coom


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coom

or coomb  (ko͞om)
n.
1. Variants of combe..
2. See cirque.
American Heritage® Dictionary of the English Language, Fifth Edition. Copyright © 2016 by Houghton Mifflin Harcourt Publishing Company. Published by Houghton Mifflin Harcourt Publishing Company. All rights reserved.

coom

(kuːm) or

coomb

n
dialect chiefly Scot and Northern English waste material, such as dust from coal, grease from axles, etc
[C16 (meaning: soot): probably a variant of culm1]
Collins English Dictionary – Complete and Unabridged, 12th Edition 2014 © HarperCollins Publishers 1991, 1994, 1998, 2000, 2003, 2006, 2007, 2009, 2011, 2014
Mentioned in ?
References in classic literature ?
'No, sir, sure I ha' not coom for nowt o' th' kind.'
'I ha' coom,' Stephen began, raising his eyes from the floor, after a moment's consideration, 'to ask yo yor advice.
'I ha' coom to ask yo, sir, how I am to be ridded o' this woman.' Stephen infused a yet deeper gravity into the mixed expression of his attentive face.
Ye'd never coom near it 'gin you thried for twolve moonths.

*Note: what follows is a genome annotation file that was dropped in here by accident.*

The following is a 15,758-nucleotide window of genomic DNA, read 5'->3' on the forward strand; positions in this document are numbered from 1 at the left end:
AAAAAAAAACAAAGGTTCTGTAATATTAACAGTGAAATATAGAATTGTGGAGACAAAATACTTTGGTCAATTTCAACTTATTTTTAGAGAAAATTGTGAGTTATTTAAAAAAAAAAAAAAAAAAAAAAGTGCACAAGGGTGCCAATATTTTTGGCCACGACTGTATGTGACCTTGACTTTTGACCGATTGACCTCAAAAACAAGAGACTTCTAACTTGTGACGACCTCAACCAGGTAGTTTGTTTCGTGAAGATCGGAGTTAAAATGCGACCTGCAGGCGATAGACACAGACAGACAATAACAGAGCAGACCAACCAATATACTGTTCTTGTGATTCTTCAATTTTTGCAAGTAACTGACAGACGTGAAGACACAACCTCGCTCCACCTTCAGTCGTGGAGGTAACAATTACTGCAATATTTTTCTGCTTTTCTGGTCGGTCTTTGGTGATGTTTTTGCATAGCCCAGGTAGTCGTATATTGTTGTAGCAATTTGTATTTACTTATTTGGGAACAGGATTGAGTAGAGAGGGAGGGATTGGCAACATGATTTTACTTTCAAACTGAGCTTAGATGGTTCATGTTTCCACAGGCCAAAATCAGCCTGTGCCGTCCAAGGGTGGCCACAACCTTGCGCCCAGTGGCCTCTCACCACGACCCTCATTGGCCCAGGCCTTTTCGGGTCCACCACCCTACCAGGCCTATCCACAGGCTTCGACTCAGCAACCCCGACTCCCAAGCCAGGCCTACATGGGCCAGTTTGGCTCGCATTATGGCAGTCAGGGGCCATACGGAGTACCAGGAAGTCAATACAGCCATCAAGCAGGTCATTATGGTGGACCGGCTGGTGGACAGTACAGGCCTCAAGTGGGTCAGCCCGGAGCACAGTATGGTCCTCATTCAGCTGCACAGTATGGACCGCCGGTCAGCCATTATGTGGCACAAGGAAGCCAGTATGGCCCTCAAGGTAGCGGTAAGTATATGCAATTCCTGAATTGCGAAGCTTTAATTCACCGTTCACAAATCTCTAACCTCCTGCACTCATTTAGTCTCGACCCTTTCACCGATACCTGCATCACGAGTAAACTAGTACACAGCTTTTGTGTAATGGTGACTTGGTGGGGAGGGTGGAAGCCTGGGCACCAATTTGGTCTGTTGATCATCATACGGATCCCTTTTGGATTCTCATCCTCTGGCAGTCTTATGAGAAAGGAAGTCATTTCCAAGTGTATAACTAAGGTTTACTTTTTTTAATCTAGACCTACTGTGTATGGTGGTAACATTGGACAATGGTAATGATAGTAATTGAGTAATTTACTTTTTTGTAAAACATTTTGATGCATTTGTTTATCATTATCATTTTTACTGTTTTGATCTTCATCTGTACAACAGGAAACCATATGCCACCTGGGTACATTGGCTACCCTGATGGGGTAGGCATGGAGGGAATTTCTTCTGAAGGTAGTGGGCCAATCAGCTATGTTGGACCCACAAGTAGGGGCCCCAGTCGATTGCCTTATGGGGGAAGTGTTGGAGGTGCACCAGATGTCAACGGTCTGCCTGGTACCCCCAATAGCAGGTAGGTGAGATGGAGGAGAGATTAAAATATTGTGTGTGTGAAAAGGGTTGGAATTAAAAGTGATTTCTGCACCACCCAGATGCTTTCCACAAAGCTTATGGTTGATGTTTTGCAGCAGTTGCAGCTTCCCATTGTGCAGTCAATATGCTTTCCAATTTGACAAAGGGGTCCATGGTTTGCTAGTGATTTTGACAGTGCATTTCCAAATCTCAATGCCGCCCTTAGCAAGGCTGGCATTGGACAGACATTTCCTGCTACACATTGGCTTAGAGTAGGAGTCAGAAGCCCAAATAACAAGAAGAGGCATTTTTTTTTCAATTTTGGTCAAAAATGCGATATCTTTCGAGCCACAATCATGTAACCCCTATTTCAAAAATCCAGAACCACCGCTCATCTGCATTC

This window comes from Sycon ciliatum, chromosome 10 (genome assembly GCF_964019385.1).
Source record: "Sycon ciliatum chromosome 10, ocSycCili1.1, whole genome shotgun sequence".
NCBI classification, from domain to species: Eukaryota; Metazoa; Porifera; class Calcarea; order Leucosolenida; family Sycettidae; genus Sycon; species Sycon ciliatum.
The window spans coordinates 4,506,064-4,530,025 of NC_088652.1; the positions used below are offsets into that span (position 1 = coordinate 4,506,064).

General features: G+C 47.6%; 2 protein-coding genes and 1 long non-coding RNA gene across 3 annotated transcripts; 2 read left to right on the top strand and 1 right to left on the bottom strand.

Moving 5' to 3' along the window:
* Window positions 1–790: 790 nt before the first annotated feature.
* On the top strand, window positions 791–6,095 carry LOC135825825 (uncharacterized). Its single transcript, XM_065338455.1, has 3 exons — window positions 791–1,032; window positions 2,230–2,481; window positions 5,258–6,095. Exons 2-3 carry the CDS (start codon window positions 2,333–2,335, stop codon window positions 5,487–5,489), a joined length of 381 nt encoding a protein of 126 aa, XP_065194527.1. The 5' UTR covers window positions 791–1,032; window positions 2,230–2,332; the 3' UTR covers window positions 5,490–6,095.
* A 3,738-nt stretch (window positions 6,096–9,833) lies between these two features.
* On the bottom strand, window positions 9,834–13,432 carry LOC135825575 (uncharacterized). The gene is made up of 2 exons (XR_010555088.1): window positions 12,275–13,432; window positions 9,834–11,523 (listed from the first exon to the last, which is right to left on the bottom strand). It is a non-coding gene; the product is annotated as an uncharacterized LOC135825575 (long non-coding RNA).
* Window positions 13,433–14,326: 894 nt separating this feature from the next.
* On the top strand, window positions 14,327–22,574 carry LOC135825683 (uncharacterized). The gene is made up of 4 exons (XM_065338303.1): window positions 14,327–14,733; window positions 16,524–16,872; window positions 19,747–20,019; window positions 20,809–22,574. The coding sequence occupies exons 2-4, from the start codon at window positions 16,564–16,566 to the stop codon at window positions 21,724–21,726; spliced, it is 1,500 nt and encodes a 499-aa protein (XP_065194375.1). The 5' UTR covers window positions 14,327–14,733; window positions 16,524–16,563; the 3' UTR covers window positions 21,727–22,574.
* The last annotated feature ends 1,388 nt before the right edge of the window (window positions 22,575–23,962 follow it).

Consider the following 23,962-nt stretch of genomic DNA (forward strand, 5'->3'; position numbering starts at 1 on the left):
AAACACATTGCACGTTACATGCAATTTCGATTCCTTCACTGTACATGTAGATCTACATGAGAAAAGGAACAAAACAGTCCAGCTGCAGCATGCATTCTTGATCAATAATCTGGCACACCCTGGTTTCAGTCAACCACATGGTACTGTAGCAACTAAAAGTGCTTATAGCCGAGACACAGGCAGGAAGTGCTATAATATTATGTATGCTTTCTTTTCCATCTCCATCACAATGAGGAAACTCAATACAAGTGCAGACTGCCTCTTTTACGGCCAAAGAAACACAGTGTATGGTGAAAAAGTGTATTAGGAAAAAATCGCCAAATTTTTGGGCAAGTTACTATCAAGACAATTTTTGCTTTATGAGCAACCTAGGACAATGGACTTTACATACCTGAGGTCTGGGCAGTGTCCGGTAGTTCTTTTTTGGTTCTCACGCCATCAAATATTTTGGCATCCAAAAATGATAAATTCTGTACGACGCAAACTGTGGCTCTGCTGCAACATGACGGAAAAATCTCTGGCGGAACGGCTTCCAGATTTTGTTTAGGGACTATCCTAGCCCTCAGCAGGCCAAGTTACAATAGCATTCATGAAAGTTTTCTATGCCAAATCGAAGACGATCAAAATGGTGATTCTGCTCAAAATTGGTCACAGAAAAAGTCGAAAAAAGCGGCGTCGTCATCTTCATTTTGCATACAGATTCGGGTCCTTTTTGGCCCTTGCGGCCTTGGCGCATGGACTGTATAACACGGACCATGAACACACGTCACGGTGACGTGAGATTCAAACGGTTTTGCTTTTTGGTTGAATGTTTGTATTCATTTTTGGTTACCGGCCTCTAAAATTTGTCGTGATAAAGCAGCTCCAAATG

I wont to do this neighbourly loike, and let them think thee's gotten awa' o' theeself, but if he cooms oot o' thot parlour awhiles theer't clearing off, he mun' have mercy on his oun boans, for I wean't.
Coom back as governess--you shall have it all your own way." She held out one hand.
"Th'ave coom to the noo groups, my lady, crowds of 'em.
to buy a pair of gloves, "Allong restay trankeel--may be ve coom
Others to impress included syndicate-owned Packing Heat in 30.13sec, Michael Murphy's Coom Mary Mattie in 30.25sec and Johnny O'Sullivan's Native Treasure in 30.19sec.
He knocked on the frame of the duty office door, and said a strange, earth-rumbling noise like "COOM!" boomed out.
The approach depends on the virtual classroom, integrating e-learning system COOM with Facebook.
and [I] ha' made it my dyin' prayer that aw th' world may on'y coom toogether more, an' get a better unnerstan'in' o' one another" (267).